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and which was written by General William H. Lytle on the eve of the battle of Chickamauga. The Detroit Free Press says it is indebted to the late Colonel Realf, poet, author and soldier, who shared the fortunes of war with his friend, General Lytle, for an account of the peculiar circumstances under which the poem was written. Colonel Realf shared the tent of General Lytle on the night preceding the battle. The two friends were both given to writing poems at such times, and each had an unfinished poem on hand. They read and criticised each other's efforts humorously for some time, when General Lytle said, with a grave smile:


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Realf, I shall never live to finish that poem.

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'Nonsense," said his friend, you will live to write volumes of such stuff.'

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"No," said the General solemnly, "as I was speaking to you a feeling came over me suddenly, which is more startling than prophecy, that I shall be killed in to-morrow's fight."

Colonel Realf asked him to define this feeling, and he said:

"As I was talking to you I saw the green hills of Ohio as they looked when I stood among them. They began to recede from me in a weird way, and as they disappeared the conviction flashed through me like the lightning's shock that I should never see them again."

General Lytle was a native of Ohio, and dearly loved his birth State. Colonel Realf laughed at his friend, and rallied him upon his superstition, but acknowledged afterward that he became so thrilled himself with an unnatural fear that he begged the General to finish his poem before he slept, that such fine work might not be lost to the world. In the small hours General Lytle awakened his friend from the slumber into which he had fallen to read to him that beautiful poem, which must live as long as our literature survives.

Imagine the scene. The two men, united by the bonds of friendship, of congenial tastes, both ready and willing to face death on the morning in its direct form, scanning by the light of their tent lantern each other's features, when the finished poem had been read aloud.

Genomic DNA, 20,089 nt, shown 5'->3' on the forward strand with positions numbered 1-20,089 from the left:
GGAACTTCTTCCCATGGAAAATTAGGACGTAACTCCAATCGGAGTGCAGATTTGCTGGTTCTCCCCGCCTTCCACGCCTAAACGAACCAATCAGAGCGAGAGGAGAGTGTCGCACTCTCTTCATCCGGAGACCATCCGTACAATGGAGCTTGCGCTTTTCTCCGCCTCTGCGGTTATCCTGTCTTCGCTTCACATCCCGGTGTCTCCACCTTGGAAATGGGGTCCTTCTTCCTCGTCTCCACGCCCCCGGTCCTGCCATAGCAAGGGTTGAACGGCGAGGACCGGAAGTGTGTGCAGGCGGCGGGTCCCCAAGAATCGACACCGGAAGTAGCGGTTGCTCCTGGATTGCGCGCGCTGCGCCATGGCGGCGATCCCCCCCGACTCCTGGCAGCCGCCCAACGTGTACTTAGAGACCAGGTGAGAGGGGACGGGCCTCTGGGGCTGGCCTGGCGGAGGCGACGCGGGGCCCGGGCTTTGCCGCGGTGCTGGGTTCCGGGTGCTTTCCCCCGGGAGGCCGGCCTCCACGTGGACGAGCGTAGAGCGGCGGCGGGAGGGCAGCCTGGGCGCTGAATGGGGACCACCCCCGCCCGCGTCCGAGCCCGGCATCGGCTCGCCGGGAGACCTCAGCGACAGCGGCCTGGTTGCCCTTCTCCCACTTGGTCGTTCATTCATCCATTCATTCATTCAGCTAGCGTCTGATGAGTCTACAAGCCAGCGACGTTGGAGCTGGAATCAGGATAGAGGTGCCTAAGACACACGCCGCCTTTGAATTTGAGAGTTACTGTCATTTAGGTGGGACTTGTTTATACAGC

Colonel Realf said that his own eyes filled with tears, but the General said not a word as he placed the manuscript in his pocket, and lay down on his last night's rest upon earth.

Before dawn came the call of arms. When Realf next saw his friend he lay cold in death among the heaps of slain. Then he thought of the poem, and searching the pocket where he had seen him place it, he drew it forth, and forwarded it to General Lytle's friends with his other effects. We give the poem in its entirety, feeling sure all will renew their admiration of it when they read under what tragic circumstances it was written.


I am dying, Egypt, dying!

Ebbs the crimson life-tide fast,
And the dark Plutonian shadows,
Gather on the evening blast.
Let thine arm, O Queen, support me;
Hush thy sobs and bow thine ear,
Hearken to the great heart secrets
Thou, and thou alone, must hear.

Though my scarred and veteran legions
Bear their eagles high no more,
And my wrecked and scattered galleys
Strew dark Actium's fatal shore:

Though no glittering guards surround me,
Prompt to do their master's will,

I must perish like a Roman—

Die, the great Triumvir still!

Let not Cæsar's servile minions

Mock the lion thus laid low;

'Twas no foeman's arm that felled him;